Q&A

DEAR NEW FARM:

I'd like to learn about disease problems The Rodale Institute may have found with grain amaranth. We are promoting the crop in East and West Africa.

Thank you,
Thomas J. Post, PhD
Michigan
Team leader for CRWRC (Christian Reformed World Relief Committee) in Asia

 

Dr Paul Hepperly takes this one...

DEAR DR POST:

Grain amaranth was a love of Robert Rodale, who funded a breeding program in the 1980s. This program was successful in developing grain amaranth with large seeds of excellent nutritional quality that did not shatter prior to harvest.

The breeding program was stopped in the 1990s following Robert Rodale’s passing, and the breeding materials were deposited into the USDA’s Germplasm Repository in Fort Collins, Colorado and in China. I believe China still has an active breeding programs from these materials.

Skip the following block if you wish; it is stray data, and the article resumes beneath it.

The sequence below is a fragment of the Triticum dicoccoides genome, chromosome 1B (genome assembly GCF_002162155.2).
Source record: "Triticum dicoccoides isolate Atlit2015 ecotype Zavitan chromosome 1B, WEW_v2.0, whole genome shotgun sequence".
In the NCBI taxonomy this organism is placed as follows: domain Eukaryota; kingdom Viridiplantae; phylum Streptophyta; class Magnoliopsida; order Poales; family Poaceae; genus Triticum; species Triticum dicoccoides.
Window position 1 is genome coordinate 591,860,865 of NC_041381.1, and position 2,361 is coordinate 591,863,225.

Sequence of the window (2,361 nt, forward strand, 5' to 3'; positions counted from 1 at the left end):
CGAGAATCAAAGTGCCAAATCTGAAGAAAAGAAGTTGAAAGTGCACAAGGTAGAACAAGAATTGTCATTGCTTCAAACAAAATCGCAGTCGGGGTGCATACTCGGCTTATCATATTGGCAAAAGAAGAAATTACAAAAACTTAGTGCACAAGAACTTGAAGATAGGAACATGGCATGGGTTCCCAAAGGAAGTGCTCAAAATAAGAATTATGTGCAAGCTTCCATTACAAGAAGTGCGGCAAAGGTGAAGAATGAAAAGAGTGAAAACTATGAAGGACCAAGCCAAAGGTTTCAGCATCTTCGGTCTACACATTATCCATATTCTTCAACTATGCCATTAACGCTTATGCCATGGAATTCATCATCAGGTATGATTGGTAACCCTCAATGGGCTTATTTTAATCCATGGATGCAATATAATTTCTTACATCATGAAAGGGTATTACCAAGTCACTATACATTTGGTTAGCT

One of Robert Rodale's great interests in grain amaranth was based on its excellent drought tolerance. In his book Save Three Lives he holds grain amaranth up as an important crop for Africa for this very reason.

I am unaware of any pathology work that was done at the Institute with grain amaranth; I believe you should seek outside The Rodale Institute for this expertise.

Best of luck,
Paul Hepperly, PhD
Rodale Institute research manager

 

Also, North Dakota State University offers specialty crop profiles, including one on amaranth: www.ag.ndsu.nodak.edu/aginfo/procrop/spc/amaran03.htm.

Good luck,
NF

 

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